A pulled or strained calf muscle affects the muscles and tendons in the back of the lower leg.

A person may feel pain in the:

A strain refers to an injured muscle or tendon. Tendons are the cords of tissue that connect muscles to bones. A strain occurs when the fibers of the muscle or tendon partially or completely tear.

In this article, we discuss the symptoms of a pulled calf muscle and explain how doctors diagnose and treat it. We also provide a list of useful stretches that people can use to aid recovery.

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A person with a pulled calf muscle may experience muscle cramps, swelling, and redness.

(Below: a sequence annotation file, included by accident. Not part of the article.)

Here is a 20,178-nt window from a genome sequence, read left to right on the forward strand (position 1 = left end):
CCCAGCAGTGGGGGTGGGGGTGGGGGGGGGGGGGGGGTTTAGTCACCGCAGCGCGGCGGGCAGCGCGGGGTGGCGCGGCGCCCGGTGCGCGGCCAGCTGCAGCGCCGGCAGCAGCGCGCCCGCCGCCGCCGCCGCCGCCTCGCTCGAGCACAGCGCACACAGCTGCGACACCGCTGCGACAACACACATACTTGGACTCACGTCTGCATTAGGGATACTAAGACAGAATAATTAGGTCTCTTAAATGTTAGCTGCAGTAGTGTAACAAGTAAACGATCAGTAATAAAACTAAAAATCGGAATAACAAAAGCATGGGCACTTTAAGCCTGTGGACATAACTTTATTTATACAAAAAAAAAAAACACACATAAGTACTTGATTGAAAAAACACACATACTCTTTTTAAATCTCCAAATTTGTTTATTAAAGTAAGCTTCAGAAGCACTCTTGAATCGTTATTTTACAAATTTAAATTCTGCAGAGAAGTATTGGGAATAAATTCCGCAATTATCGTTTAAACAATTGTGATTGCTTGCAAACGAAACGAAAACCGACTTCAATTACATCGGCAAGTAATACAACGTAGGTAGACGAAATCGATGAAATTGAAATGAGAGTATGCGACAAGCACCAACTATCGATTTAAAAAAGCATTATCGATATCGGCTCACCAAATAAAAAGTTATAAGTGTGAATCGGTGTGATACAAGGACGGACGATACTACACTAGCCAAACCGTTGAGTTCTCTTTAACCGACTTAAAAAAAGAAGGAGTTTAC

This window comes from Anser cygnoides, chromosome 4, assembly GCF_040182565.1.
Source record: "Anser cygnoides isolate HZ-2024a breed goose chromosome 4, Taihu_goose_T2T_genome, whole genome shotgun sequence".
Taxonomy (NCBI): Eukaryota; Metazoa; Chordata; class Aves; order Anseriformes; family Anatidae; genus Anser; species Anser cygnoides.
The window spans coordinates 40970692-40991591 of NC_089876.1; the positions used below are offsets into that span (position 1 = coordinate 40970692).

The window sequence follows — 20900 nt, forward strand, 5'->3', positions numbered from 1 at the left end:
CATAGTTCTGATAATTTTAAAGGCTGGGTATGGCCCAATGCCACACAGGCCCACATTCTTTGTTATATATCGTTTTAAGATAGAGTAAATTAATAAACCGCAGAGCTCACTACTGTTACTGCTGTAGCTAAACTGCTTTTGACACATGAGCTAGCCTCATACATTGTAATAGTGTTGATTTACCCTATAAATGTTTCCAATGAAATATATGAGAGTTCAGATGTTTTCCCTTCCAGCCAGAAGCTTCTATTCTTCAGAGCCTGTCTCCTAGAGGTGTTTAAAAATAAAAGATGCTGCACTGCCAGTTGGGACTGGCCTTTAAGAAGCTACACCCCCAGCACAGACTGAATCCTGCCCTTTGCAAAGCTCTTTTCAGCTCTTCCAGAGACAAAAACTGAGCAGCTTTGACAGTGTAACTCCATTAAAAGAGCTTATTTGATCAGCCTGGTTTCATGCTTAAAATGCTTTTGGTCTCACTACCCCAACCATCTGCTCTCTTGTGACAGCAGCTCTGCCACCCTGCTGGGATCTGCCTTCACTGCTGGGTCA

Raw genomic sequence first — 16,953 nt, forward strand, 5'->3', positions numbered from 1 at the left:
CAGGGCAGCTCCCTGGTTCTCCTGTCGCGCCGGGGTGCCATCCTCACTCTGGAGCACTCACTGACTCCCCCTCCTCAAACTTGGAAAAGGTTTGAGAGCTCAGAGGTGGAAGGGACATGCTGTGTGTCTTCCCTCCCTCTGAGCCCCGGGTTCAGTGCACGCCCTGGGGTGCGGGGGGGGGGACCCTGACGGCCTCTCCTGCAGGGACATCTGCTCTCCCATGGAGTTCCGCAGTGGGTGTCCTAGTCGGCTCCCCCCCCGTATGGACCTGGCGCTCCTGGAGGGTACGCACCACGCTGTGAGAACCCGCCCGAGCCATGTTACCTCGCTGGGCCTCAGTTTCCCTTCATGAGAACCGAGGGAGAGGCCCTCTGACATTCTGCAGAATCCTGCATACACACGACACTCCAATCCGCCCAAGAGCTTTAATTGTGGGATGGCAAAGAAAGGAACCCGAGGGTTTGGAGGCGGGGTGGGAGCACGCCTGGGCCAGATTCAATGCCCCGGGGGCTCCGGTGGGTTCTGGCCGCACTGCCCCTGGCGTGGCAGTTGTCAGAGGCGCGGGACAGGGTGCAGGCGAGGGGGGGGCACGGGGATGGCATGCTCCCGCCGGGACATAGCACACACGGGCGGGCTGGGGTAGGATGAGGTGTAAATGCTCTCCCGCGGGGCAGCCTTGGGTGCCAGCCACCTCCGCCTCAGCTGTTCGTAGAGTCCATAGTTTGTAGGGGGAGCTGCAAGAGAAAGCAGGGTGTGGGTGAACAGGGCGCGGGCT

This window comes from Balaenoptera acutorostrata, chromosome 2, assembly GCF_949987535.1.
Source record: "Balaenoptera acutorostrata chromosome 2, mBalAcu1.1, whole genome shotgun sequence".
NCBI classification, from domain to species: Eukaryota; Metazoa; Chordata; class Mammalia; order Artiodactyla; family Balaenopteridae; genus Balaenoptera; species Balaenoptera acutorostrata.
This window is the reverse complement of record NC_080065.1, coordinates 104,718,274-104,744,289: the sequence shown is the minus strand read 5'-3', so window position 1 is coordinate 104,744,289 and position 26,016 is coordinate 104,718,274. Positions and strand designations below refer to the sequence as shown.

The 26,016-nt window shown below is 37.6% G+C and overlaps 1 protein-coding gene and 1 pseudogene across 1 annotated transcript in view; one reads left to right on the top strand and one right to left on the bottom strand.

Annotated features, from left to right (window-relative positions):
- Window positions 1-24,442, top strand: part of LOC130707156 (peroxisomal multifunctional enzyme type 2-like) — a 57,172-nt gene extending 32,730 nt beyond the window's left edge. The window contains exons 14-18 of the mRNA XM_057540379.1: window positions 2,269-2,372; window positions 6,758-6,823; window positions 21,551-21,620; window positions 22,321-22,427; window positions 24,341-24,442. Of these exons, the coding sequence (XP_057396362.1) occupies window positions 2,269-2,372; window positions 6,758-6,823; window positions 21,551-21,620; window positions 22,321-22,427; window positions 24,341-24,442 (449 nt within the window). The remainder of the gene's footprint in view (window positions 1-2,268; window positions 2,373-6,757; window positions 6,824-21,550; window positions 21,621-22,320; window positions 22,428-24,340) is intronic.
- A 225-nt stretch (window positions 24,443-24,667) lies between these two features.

The symptoms of a pulled calf muscle vary depending on the severity of the injury. Mild muscle strain can cause pain that feels similar to post-workout soreness.

A severe strain can cause intense, even debilitating, pain that can make walking difficult or impossible until the muscle heals.

Other symptoms of a strained calf muscle include:

  • swelling
  • redness
  • muscle cramps or spasms
  • decreased mobility

People may pull a muscle in their calf if they:

  • do not warm up before exercising
  • participate in strenuous sporting activities
  • do not wear proper footwear while running
  • regularly wear shoes with high heels

A doctor can diagnose a pulled calf muscle by carrying out a physical examination, during which they will check for swelling, bruising, and redness. They may also ask the person to describe any recent changes to their regular physical activity routine.

Muscle injuries fall into three broad categories or "grades" based on the severity of a person's symptoms and the extent of the muscle damage.